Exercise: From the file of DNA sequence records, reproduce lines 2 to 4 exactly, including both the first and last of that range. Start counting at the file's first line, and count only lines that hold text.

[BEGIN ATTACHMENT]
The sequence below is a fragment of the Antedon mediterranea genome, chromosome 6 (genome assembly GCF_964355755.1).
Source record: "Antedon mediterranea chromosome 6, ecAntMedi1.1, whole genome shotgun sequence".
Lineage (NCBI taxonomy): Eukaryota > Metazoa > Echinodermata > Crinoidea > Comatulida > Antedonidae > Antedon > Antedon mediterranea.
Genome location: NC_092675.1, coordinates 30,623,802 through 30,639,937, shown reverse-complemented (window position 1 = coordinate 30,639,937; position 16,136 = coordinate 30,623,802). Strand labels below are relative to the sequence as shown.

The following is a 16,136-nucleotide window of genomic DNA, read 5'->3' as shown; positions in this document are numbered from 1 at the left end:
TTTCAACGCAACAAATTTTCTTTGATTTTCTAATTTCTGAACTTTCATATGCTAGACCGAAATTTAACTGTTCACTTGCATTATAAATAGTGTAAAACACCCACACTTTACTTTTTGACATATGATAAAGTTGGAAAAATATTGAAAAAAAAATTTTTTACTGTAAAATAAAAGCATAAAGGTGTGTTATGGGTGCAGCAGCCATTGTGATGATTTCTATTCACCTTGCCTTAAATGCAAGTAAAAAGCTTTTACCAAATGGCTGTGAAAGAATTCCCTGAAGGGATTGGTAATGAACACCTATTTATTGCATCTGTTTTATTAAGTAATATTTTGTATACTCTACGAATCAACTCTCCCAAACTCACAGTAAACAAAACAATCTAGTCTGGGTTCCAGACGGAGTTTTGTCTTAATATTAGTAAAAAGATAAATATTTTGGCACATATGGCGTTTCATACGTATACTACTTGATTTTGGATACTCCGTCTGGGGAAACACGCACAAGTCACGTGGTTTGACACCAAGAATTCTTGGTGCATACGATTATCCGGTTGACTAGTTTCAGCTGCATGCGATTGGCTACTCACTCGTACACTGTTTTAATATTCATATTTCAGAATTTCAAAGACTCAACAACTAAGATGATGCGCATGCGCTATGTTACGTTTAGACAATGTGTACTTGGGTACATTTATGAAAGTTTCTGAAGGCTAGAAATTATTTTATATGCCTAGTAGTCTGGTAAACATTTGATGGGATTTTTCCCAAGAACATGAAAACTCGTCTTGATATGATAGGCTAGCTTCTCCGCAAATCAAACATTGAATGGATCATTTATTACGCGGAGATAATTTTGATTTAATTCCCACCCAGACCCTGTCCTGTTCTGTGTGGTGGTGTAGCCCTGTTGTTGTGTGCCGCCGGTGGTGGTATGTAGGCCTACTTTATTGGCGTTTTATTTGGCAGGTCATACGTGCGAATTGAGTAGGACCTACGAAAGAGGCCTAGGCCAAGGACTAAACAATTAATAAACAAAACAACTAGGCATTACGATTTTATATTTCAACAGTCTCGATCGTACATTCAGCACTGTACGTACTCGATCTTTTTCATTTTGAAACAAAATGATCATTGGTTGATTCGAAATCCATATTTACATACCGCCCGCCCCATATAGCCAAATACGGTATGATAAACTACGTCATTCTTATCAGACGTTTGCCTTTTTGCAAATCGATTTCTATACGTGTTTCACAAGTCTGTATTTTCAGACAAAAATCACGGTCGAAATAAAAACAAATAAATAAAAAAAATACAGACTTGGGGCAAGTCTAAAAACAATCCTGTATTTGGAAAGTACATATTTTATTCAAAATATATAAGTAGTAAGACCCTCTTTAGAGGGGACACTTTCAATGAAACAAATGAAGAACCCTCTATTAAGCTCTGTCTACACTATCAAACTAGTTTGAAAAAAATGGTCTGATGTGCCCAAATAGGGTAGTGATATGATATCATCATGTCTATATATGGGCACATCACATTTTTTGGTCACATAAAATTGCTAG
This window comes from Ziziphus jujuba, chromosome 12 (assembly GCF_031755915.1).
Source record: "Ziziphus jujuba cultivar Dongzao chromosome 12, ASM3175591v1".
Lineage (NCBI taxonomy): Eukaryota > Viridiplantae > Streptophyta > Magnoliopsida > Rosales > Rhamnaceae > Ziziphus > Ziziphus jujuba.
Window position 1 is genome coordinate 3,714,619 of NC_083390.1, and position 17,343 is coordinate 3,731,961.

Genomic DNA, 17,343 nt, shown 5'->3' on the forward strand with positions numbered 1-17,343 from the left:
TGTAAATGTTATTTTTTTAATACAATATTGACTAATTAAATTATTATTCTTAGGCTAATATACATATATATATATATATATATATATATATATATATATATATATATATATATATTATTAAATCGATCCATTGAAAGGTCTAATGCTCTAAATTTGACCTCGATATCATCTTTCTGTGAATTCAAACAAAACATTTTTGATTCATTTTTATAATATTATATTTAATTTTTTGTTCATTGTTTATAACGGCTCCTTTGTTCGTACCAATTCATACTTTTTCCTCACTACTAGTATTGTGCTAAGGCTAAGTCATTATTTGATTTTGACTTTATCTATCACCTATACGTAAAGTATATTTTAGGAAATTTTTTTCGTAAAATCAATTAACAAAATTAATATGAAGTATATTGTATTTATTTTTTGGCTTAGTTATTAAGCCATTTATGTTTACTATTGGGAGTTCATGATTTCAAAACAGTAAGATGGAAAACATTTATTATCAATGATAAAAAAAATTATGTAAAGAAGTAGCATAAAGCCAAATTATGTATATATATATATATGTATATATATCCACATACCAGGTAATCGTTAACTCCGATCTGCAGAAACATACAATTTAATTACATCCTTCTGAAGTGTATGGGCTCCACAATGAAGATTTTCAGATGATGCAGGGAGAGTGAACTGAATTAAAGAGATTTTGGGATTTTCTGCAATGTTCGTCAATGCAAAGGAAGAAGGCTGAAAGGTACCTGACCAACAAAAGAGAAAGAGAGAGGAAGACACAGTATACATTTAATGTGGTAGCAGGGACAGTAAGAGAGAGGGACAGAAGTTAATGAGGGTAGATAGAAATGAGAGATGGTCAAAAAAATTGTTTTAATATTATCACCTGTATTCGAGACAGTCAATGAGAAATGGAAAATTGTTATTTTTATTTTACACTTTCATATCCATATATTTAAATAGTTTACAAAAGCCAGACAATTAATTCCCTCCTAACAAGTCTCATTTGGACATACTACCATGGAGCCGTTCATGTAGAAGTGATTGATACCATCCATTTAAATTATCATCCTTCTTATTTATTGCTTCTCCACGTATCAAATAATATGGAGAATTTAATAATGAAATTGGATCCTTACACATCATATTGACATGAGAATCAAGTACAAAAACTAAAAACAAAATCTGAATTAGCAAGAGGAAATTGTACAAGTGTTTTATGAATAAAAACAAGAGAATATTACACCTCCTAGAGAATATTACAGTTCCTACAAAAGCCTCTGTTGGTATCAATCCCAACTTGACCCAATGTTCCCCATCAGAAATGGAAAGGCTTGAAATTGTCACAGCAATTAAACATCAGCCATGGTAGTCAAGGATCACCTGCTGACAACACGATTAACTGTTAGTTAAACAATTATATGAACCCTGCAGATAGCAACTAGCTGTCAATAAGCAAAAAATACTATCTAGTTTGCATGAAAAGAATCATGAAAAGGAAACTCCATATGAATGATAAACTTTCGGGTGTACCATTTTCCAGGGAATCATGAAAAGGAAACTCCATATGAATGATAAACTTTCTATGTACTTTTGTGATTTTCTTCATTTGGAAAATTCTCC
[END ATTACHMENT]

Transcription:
Source record: "Antedon mediterranea chromosome 6, ecAntMedi1.1, whole genome shotgun sequence".
Lineage (NCBI taxonomy): Eukaryota > Metazoa > Echinodermata > Crinoidea > Comatulida > Antedonidae > Antedon > Antedon mediterranea.
Genome location: NC_092675.1, coordinates 30,623,802 through 30,639,937, shown reverse-complemented (window position 1 = coordinate 30,639,937; position 16,136 = coordinate 30,623,802). Strand labels below are relative to the sequence as shown.